Sharks: Dangerous or misunderstood?
The much feared shark may not be as dangerous as we are inclined to believe, according to expert Greg Nowell, founder of the Sharklab organisation based in Malta.
During an intriguing talk held recently, Mr Nowell intended to change the opinions people have about sharks. “In order to appreciate something, one must be educated about it. When talking about sharks, people think big jaws, big teeth, a slashing monster that eats people. However, this is not the case and the media plays a major part in creating this negative image about sharks,” he said.
There are about 500 different species of sharks. 36 live or pass through Maltese territorial waters, that is, within a radius of 25 nautical miles around the island.
According to Mr Nowell, not all sharks are big. He used a visual measure called a sharkometre to display the different sizes that sharks come in. Surprisingly, 80% of sharks are smaller than the average person and 80% of sharks found in Maltese territorial waters are less than one metre long.
The biggest problem that sharks face is that they are on a downward trend, constantly being overfished on a targeted level or as victims of inadvertent catching.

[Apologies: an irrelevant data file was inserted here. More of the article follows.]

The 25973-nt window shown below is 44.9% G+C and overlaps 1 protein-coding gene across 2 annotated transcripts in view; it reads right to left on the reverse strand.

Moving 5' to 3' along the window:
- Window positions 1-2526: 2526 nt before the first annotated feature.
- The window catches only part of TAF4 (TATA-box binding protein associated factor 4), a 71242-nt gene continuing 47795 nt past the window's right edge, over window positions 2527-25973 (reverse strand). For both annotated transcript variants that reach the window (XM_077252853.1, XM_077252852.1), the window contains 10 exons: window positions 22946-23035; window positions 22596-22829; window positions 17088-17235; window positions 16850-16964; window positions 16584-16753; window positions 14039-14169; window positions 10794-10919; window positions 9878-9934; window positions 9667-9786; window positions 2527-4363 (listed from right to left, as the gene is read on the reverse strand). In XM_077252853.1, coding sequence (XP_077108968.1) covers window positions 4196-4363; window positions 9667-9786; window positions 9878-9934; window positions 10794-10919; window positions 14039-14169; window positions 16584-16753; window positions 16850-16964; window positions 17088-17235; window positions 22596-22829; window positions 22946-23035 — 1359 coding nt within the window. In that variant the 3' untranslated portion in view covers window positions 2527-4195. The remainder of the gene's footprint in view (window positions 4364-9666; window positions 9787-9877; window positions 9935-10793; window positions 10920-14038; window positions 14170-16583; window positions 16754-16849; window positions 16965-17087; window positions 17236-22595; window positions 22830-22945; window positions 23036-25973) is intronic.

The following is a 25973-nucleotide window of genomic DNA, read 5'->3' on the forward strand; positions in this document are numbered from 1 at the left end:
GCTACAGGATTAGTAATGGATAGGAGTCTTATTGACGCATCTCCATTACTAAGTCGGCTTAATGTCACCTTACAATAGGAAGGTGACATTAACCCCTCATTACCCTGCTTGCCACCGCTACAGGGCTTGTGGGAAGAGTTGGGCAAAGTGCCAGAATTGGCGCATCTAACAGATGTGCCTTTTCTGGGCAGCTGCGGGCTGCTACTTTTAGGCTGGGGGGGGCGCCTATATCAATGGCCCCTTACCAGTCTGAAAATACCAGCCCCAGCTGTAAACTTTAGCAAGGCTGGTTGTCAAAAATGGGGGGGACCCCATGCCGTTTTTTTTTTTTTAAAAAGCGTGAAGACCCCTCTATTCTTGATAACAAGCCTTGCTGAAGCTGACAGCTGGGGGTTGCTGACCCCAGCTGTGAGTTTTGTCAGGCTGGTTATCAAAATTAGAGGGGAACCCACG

Sharkfin soup is one of the main reasons why sharks are hunted. This soup, only afforded by the elite in the past, is now a popular dish and its demand has risen significantly in China. For this reason, sharks are being slaughtered for their fins to create a dish which gives no additional taste or nutritional value but only adds texture to its namesake soup.
This is threatening the existence of many species of shark. Sharks have to reach a certain age before they are able to reproduce, the majority having to be at least 15 years old. Thus, if many sharks are being caught, it takes longer for sharks to replace themselves than it would for normal fish.
In Malta, occasional sightings have been reported to Sharklab. Blue sharks were sighted last year close to Filfla and an angel shark was also spotted near Filfla back in 2006. These sightings were also photographed.
In the meantime, Sharklab strives to locate new areas around Malta where sharks can be found, however, over the past four years, the organisation has not been successful.
Mr Nowell clarified rumours that have spread regarding shark sightings and confirmed that hammerhead sharks spotted around Filfla and other alleged sightings near Surfside in Sliema lacked evidence and were never confirmed when those areas were searched.
For more information, visit http://www.sharklab-malta.org.